Chattanooga mayor signs Obama's commitment-to-action, pledges to review police policies

Mayor Andy Berke also defends protesters rights to have their voices heard, condemns presence of weapons at protests

Staff photo by Troy Stolt / Protesters stop at an intersection on Broad Street during a peaceful demonstration on the sixth day of protests over the death of George Floyd on Thursday, June 4, 2020 in Chattanooga, Tenn.

Mayor Andy Berke pledged to review policing policies in Chattanooga as well as prevent negative interactions between police and protesters during a video call with reporters Friday.

The Chattanooga mayor spoke to reporters after six days of protests in Chattanooga over the death of George Floyd under the knee of a Minneapolis police officer on May 25. Berke announced that he intended to sign former President Barack Obama's commitment-to-action pledge to review the city's use of force policies.

In a nationwide address, Obama weighed in on the wave of unrest and racial tension across the nation Wednesday and urged mayors, city councils and police oversight bodies to review police use-of-force policies and make other reforms to combat racism.

"We have seen this week protests in our city every day about the senseless and unjust killing of George Floyd, along with the history both over the past few weeks and over the entire course of our country's history, and this has really brought these police issues to the core for many people in our community. But for others in our community, particularly black Chattanoogans, this has been central to them for a long time," Berke told reporters. "What I want everybody to know is that the city of Chattanooga and our government has been working on this for the past several years."

Berke noted the creation of a citizen oversight board for the city's police department in 2019 as well as ongoing efforts to recruit black cadets and ensure cadets-in-training are exposed to marginalized communities.

Chattanooga is not a stranger to accusations of police brutality. After Chattanooga Police Chief David Roddy spoke on out on Twitter about the actions of the Minneapolis police officer, Derek Chauvin, that resulted in the death of Floyd, he came under some scrutiny from some who called the tweet hypocritical and pointed to local departments' own cases of alleged police brutality.

Berke said that interactions between protesters and police this week - which have largely been peaceful, even when Hamilton County Sheriff's deputies deployed tear gas on a crowd of hundreds of protesters Sunday - demonstrate the culture that he and Roddy are trying to establish in the city's police department.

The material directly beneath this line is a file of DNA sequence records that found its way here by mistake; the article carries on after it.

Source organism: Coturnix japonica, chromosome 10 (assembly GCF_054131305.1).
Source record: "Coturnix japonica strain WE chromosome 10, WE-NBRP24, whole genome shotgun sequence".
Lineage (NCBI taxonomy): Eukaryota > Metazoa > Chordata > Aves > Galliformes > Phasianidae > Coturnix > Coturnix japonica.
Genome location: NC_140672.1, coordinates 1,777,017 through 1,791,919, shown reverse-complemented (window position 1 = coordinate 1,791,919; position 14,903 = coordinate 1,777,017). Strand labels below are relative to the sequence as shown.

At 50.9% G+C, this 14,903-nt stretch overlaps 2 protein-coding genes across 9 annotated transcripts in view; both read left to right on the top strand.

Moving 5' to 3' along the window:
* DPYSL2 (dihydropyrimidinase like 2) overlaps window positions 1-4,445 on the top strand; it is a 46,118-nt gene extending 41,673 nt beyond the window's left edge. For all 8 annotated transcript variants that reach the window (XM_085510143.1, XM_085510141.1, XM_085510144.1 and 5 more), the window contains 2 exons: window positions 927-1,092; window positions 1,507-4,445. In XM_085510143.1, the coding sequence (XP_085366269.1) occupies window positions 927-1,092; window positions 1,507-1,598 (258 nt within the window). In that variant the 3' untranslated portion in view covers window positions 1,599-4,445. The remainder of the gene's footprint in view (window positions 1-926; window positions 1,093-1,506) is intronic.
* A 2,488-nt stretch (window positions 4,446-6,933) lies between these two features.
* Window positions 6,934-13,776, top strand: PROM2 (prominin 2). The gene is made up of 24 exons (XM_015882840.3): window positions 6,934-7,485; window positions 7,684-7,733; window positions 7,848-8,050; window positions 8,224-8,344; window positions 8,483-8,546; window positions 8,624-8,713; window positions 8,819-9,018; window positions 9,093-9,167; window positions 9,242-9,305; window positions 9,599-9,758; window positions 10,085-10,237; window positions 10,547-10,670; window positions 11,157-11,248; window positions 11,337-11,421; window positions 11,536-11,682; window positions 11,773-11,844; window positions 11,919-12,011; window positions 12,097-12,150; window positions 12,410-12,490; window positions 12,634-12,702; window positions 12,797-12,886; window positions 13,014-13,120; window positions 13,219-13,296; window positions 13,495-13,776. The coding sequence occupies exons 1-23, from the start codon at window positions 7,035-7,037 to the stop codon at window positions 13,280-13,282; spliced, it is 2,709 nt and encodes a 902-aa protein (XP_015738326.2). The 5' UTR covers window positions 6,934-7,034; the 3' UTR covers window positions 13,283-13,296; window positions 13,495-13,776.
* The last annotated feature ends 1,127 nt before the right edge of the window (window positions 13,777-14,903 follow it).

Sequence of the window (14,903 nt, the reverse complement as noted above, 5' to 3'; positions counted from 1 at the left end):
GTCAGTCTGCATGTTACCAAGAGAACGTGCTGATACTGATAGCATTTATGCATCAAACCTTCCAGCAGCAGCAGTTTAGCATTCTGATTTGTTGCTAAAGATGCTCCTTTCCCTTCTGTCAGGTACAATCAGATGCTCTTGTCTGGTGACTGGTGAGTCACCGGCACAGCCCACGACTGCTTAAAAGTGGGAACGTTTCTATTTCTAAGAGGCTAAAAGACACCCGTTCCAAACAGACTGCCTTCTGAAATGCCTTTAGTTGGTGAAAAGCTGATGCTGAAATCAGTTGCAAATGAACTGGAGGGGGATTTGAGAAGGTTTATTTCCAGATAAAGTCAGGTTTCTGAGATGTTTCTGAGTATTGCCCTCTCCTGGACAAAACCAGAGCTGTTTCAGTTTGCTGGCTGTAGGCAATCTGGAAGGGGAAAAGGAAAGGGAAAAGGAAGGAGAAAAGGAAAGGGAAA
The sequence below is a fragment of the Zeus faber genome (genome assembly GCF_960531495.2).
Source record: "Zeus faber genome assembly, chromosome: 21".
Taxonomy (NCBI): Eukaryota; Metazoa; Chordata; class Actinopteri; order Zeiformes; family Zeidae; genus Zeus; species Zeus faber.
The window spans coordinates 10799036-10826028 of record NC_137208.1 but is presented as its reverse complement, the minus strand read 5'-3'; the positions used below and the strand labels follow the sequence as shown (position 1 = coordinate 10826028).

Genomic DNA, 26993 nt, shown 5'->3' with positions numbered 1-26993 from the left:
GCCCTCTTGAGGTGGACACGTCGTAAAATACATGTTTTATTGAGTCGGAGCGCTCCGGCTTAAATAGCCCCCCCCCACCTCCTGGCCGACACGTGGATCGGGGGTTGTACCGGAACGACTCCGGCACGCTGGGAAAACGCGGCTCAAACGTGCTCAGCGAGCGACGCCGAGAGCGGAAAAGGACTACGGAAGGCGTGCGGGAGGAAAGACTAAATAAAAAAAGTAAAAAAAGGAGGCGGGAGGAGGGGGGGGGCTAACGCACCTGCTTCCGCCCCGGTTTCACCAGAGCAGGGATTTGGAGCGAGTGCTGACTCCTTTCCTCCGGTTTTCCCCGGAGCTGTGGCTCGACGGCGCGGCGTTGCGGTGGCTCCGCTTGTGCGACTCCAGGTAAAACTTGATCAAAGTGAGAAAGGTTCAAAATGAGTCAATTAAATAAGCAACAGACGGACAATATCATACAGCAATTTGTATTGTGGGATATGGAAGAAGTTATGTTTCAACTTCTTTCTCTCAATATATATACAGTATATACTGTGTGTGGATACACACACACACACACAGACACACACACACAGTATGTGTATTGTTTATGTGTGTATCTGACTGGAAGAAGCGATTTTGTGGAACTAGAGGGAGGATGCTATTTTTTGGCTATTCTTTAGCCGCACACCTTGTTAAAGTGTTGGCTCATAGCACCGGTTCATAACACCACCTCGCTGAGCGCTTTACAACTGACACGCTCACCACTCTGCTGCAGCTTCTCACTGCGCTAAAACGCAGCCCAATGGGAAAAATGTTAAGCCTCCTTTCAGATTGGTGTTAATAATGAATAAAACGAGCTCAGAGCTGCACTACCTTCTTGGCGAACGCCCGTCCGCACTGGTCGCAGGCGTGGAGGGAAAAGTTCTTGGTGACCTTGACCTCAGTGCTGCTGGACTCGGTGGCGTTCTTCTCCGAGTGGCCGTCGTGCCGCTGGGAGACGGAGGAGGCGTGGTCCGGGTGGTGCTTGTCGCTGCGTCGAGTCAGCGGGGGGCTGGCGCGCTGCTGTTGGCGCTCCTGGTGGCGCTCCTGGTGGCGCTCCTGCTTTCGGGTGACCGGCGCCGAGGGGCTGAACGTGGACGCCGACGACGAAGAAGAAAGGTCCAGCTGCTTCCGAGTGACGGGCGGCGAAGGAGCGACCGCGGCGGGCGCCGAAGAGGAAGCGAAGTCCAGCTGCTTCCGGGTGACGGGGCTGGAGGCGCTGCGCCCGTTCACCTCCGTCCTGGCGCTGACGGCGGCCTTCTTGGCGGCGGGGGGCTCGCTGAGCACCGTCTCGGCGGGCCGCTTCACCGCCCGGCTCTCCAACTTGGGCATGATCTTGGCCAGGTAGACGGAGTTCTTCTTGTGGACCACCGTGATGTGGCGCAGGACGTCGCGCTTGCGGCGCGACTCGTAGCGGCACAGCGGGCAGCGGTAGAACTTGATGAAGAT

"I think you've seen this week that the culture we are trying to build with our police department is clear. It's one of collaboration, not confrontation," Berke said. "We want to make sure we have as few negative interactions and certainly as few as possible physical interactions between police and people."

These efforts are among the reasons why Berke has been resistant to ordering a curfew, like many cities have this week. Some protests have lasted well into early morning hours in Chattanooga, but Berke said talk of a curfew has died down as protests have remained peaceful.

"The other thing about a curfew is it has the potential to create another negative contraction between police and residents," Berke said. "I understand why curfews are talked about. We want people to be safe, but what I know is that the issue here involves the trust of our community an our police department."

He did address two arrests this week involving heavily-armed individuals near protests and said the presence of heavily-armed people near or alongside protesters is unacceptable.

Chattanooga police arrested a 35-year-old man who was standing on the roof of a building along the local George Floyd protest route with multiple firearms, including a loaded AK-47, on Wednesday evening as well as a 29-year-old on Monday when police found a disassembled AR-15 concealed in his backpack and multiple AR-15 magazines, two of which were loaded and easily accessible to him.

"There is no reason for someone to be around these protests with an AK-47. Period. There is no reason for that. People are and can express their point of view in a peaceful way. They have every right to do that. Its how we have made our country a better place over the course of our history. There is no reason for people to have semiautomatic guns, long range rifles, anywhere near these protests," Berke said.

Contact Meghan Mangrum at or 423-757-6592. Follow her on Twitter @memangrum.